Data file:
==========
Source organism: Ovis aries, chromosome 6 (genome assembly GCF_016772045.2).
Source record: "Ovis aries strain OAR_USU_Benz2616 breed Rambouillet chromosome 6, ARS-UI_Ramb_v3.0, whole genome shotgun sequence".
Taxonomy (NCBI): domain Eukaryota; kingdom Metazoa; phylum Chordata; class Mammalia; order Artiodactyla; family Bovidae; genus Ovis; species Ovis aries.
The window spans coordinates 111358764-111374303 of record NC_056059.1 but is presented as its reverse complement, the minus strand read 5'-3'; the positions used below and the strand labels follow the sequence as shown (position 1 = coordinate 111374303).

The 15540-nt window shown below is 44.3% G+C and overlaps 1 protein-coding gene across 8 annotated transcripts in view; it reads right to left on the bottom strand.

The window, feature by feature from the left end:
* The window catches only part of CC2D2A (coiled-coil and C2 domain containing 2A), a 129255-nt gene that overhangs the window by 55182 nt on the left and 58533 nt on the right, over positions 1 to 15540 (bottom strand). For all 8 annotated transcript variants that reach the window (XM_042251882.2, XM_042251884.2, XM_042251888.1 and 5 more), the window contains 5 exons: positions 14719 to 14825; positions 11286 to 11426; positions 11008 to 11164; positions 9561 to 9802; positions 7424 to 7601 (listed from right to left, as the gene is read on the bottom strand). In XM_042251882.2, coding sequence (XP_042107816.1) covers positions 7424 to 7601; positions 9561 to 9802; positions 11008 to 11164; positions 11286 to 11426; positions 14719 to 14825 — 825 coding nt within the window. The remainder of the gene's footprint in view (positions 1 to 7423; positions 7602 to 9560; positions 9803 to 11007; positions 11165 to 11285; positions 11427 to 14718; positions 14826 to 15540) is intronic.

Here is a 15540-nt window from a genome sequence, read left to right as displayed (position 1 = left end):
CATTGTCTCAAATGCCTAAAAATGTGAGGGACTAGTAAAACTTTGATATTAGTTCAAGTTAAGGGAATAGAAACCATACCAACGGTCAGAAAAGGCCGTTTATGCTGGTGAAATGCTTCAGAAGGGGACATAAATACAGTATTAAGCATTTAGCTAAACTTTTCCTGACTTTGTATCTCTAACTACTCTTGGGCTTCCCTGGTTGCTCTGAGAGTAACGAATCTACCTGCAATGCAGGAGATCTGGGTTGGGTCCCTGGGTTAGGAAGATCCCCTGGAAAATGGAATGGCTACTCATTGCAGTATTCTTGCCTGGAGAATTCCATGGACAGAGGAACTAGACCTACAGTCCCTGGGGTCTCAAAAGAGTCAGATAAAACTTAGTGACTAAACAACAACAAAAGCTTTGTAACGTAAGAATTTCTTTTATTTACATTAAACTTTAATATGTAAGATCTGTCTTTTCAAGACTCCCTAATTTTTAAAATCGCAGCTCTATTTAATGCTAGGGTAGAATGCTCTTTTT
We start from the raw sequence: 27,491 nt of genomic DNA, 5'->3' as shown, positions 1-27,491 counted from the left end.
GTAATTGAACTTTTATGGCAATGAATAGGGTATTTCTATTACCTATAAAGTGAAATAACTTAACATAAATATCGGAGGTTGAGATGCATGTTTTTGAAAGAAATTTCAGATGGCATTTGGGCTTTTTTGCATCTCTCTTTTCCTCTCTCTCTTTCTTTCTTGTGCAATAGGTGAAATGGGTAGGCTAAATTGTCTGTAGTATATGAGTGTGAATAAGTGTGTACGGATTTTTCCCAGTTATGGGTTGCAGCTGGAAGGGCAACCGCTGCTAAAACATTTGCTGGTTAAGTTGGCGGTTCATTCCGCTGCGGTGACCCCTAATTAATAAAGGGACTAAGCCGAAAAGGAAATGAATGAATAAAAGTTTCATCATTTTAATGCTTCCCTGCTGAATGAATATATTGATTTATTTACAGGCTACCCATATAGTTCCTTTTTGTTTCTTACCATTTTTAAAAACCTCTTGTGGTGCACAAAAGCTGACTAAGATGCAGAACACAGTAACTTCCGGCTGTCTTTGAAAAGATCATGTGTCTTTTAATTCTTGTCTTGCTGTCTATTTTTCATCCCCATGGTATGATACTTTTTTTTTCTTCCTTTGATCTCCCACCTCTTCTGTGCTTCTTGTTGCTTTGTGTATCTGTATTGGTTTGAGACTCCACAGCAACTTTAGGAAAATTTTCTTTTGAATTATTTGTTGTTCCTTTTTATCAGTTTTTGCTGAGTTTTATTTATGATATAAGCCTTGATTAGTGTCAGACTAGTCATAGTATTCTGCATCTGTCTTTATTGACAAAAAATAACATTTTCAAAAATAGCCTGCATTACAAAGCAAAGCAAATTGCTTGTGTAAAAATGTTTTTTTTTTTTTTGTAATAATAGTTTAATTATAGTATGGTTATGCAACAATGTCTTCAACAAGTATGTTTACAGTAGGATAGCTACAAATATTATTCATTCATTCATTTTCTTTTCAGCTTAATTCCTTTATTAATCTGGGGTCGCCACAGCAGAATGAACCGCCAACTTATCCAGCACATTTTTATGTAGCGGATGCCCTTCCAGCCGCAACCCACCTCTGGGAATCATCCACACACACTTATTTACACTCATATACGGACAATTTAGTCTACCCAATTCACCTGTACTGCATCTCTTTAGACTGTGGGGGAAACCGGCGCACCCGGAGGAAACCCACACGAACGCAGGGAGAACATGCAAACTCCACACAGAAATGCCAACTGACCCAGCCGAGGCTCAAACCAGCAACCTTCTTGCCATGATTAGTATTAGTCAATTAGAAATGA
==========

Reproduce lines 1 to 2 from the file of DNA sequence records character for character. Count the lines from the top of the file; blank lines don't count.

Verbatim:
Source organism: Ovis aries, chromosome 6 (genome assembly GCF_016772045.2).
Source record: "Ovis aries strain OAR_USU_Benz2616 breed Rambouillet chromosome 6, ARS-UI_Ramb_v3.0, whole genome shotgun sequence".